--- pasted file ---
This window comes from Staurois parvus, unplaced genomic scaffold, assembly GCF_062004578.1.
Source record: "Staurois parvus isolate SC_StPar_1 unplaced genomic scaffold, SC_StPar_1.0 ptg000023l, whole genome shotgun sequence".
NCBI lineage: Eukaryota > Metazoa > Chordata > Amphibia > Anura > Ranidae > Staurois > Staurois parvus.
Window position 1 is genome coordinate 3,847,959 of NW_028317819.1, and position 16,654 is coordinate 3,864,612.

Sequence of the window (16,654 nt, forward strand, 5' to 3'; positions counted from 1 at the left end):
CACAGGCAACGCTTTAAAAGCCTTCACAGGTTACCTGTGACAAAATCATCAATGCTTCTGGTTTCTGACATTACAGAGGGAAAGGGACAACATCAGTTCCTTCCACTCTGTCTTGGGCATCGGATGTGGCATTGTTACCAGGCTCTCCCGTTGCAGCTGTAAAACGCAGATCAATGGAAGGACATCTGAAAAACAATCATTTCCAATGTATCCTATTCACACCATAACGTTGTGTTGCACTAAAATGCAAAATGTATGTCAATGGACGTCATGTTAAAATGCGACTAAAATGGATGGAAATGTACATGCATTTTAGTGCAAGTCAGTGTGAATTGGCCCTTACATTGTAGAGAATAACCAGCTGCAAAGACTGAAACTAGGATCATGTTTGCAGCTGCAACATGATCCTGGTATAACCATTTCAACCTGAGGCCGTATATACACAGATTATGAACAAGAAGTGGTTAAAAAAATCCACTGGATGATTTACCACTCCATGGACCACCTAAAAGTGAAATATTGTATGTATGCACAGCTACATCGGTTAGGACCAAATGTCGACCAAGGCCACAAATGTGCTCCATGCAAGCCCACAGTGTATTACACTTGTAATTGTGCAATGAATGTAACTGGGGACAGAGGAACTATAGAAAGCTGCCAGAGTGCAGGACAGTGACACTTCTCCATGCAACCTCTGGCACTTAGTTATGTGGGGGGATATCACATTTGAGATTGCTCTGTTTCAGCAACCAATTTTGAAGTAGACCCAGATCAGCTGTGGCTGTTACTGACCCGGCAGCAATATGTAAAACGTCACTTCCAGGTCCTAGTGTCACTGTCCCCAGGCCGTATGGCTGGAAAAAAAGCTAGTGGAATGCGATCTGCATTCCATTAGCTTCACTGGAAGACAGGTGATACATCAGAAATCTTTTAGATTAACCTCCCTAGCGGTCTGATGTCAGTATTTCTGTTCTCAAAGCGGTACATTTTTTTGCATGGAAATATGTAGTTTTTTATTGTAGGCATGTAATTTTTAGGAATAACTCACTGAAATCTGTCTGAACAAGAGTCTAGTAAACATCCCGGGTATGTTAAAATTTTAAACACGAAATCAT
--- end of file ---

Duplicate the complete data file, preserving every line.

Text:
This window comes from Staurois parvus, unplaced genomic scaffold, assembly GCF_062004578.1.
Source record: "Staurois parvus isolate SC_StPar_1 unplaced genomic scaffold, SC_StPar_1.0 ptg000023l, whole genome shotgun sequence".
NCBI lineage: Eukaryota > Metazoa > Chordata > Amphibia > Anura > Ranidae > Staurois > Staurois parvus.
Window position 1 is genome coordinate 3,847,959 of NW_028317819.1, and position 16,654 is coordinate 3,864,612.

Sequence of the window (16,654 nt, forward strand, 5' to 3'; positions counted from 1 at the left end):
CACAGGCAACGCTTTAAAAGCCTTCACAGGTTACCTGTGACAAAATCATCAATGCTTCTGGTTTCTGACATTACAGAGGGAAAGGGACAACATCAGTTCCTTCCACTCTGTCTTGGGCATCGGATGTGGCATTGTTACCAGGCTCTCCCGTTGCAGCTGTAAAACGCAGATCAATGGAAGGACATCTGAAAAACAATCATTTCCAATGTATCCTATTCACACCATAACGTTGTGTTGCACTAAAATGCAAAATGTATGTCAATGGACGTCATGTTAAAATGCGACTAAAATGGATGGAAATGTACATGCATTTTAGTGCAAGTCAGTGTGAATTGGCCCTTACATTGTAGAGAATAACCAGCTGCAAAGACTGAAACTAGGATCATGTTTGCAGCTGCAACATGATCCTGGTATAACCATTTCAACCTGAGGCCGTATATACACAGATTATGAACAAGAAGTGGTTAAAAAAATCCACTGGATGATTTACCACTCCATGGACCACCTAAAAGTGAAATATTGTATGTATGCACAGCTACATCGGTTAGGACCAAATGTCGACCAAGGCCACAAATGTGCTCCATGCAAGCCCACAGTGTATTACACTTGTAATTGTGCAATGAATGTAACTGGGGACAGAGGAACTATAGAAAGCTGCCAGAGTGCAGGACAGTGACACTTCTCCATGCAACCTCTGGCACTTAGTTATGTGGGGGGATATCACATTTGAGATTGCTCTGTTTCAGCAACCAATTTTGAAGTAGACCCAGATCAGCTGTGGCTGTTACTGACCCGGCAGCAATATGTAAAACGTCACTTCCAGGTCCTAGTGTCACTGTCCCCAGGCCGTATGGCTGGAAAAAAAGCTAGTGGAATGCGATCTGCATTCCATTAGCTTCACTGGAAGACAGGTGATACATCAGAAATCTTTTAGATTAACCTCCCTAGCGGTCTGATGTCAGTATTTCTGTTCTCAAAGCGGTACATTTTTTTGCATGGAAATATGTAGTTTTTTATTGTAGGCATGTAATTTTTAGGAATAACTCACTGAAATCTGTCTGAACAAGAGTCTAGTAAACATCCCGGGTATGTTAAAATTTTAAACACGAAATCAT